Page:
One manifestation of the greater participation of the poor in economic growth is fact that growth elasticity of poverty reduction falls with greater income inequality. In other words, the impact of (the same amount of) growth on poverty reduction is significantly greater when initial income inequality is lower.
Therefore, bringing equality to the centre of development builds on and integrates the major emphases in development thinking, on human development, on governance and on empowerment of human capacities. Greater equality can, over the long term, underpin faster development.
Okoa Vijana Compaign is a youth initiative for the youth and is committed to contribute to the sustainable development among the youth across kenya by implementing development projects.
According to current statistics (national census 2009), the youths constitute well above half of kenya’s population. Shamelessly, most of these youths are listed as unemployed or inactive and are dependent on others for survival. For this reason, the future of our country faces a major challenge given that a whooping 50 per of its youthful population is unproductive and is listed under “wasted education”.
Okoa Vijana Compaign seeks to overcome these challenges by creating, developing and implementing viable economic policies and programme activities that favour the youth. We seek to nurture untapped talents and skills in our youth.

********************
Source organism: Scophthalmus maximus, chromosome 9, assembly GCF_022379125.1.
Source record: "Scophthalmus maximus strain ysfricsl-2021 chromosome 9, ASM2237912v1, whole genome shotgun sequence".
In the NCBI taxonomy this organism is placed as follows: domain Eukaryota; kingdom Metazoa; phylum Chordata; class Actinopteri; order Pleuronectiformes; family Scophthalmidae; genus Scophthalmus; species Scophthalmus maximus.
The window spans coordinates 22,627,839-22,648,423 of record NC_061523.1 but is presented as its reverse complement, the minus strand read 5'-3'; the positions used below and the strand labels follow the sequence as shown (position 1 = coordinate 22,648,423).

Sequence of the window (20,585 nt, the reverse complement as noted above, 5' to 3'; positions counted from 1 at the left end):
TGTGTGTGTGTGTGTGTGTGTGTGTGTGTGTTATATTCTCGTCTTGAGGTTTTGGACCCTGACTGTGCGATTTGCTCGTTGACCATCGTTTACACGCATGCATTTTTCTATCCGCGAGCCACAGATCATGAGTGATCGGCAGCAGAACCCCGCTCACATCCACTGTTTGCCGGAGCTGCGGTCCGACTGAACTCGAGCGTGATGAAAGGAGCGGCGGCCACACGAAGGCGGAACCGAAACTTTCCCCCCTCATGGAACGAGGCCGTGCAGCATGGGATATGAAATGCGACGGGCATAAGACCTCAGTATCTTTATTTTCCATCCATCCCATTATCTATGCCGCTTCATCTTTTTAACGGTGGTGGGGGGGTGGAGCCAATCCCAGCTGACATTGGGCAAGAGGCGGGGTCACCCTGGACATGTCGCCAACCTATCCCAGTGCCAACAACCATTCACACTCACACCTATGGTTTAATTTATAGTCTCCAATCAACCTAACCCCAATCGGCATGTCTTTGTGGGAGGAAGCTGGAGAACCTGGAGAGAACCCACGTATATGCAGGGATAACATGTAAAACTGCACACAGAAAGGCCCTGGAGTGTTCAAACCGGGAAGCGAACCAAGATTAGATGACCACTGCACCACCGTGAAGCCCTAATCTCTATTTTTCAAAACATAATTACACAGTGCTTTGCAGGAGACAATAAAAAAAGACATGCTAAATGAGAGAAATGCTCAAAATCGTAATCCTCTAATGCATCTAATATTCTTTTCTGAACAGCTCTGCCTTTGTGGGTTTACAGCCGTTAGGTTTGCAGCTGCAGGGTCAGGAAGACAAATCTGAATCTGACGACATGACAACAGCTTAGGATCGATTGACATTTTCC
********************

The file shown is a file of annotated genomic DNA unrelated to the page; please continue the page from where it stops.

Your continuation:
We believe in working together with the youth in various communities in the country so that the various initiatives established for the empowerment of the youth can be sustained. We intends to continue with the efforts in improving the lives of the youth. We facilitate an integrated rural development approach that enables households, more especially the youth, to become self-reliant.
This result-oriented programme activities have enabled the youth in targeted communicaties (mainly slums and rural areas) to improve on their economic probity, food self-sufficiency and household livelihood security.
Okoa Vijana Campaign Kenya being a country riddled inequalities; the gap between the rich and poor is too wide. The first reason is that the intercourse and resilience of these inequalities and difference imply that some groups have consistently inferior opportunities – economic, social and political – than their fellow citizens. Most people feel that these egregious disparities violate a sense of fairness, particularly when the individuals involved can do little to redeem themselves as the case inherent in the youth. Regrettably , poverty, joblessness, tribal conflicts, land clashes, political chauvinism, brain drain and brain waste, inadequate and substandard housing, lack of viable economic, lack of clear policies on youth affairs, disease and many other social problems affecting the youth have jointly made life for the youth a difficulty and dangerous affair.
To address these issues, Okoa Vijana Campaign was established to look into ways through which the youth can be salvaged from the jaws of the above mentioned inequalities. The main entry point has been economic empowerment aimed at achieving equity and development among the youth.